by Tony Stubbs, CEO, Heart Foundation ACT

A pair of running shoes

I thought that when I couldn’t run anymore I would be officially old.

Running was always part of my life. As a kid and younger adult I was involved in athletics, cross country running, soccer, football and fun runs. For a long time it was how I thought of myself. I identified as being a ‘runner’, and I was proud of it.

Over the past 10 years my running became sporadic and I noticed my weight increasing. Like a lot of other men my age I’ve been focussed on my family. I’ve been raising toddlers who’ve now turned into teenagers, and just recently I started to feel like I’ve emerged from the fog of child rearing and my health has suffered for it.

The full realisation hit me when I entered a fun run and my time was a lot slower than the previous year. I had a good hard look at myself in the mirror and it was scary because I had to admit to myself that my weight had increased significantly.

I know it’s important to be active every day for good health but my real motivation to make some lifestyle changes was because I wanted to be a runner again.

So what did I do?

  • I set a date. I chose 1st February 2015.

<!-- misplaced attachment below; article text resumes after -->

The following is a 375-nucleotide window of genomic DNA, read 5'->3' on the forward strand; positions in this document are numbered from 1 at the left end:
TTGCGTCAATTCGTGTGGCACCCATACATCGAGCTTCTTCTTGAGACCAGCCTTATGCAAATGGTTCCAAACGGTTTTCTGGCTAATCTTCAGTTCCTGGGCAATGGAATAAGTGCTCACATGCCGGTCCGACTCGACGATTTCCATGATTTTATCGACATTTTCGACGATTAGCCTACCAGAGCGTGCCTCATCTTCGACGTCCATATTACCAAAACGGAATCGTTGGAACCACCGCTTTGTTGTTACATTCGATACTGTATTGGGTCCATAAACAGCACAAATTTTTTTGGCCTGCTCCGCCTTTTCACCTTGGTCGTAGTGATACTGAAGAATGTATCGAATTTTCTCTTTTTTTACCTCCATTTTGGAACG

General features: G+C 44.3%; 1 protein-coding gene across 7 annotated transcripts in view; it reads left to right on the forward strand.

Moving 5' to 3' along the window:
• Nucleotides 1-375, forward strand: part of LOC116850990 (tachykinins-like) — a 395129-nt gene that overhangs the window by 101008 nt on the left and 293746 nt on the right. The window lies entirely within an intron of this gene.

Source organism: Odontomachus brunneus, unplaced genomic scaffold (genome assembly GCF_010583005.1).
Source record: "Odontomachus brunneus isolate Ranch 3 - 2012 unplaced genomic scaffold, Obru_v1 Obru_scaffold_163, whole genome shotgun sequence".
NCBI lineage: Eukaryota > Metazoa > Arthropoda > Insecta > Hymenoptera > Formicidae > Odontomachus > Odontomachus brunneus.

• I scheduled three weekly physical activities as non-negotiable in my busy work diary. My week now includes a lunchtime run with a corporate group, an RPM cycle class and an individual run.
  • I saw a dietitian and talked with her honestly about what I was eating. I’ve made a few small changes and now I eat more vegetables and with my family, we plan our meals.
  • I bought a Fitbit so I could track my progress and increase the amount of activity I do every day. I’m now averaging 13,000 steps a day – even if it means walking up and down the hallway before going to bed to reach my target.
  • I set some goals. I thrive on competition so I entered the Tough Mudder and a couple of fun runs.
  • I corralled my friends, colleagues and family to join me. Not letting someone down is a good motivator to stick to a commitment.
  • I gave it everything. I worked hard because I wanted results and because exercising really does work for stress relief. My clearest thinking happens after exercising.

What did I achieve? Since February I’ve lost nine kilograms. I’m running better than I have in years and I feel great. I’m conscious that my back, hip joint and knees don’t feel quite as strong as when I was younger but they’re fine. A marathon may be too much to commit to at this point… but never say never!

When I look back at the changes I’ve made over the past few months, they don’t seem significant. Making these small changes means that I’m lighter now and I’m running faster. I’m feeling great and that’s the best part.

Would you consider making a few small changes to your lifestyle to be healthier?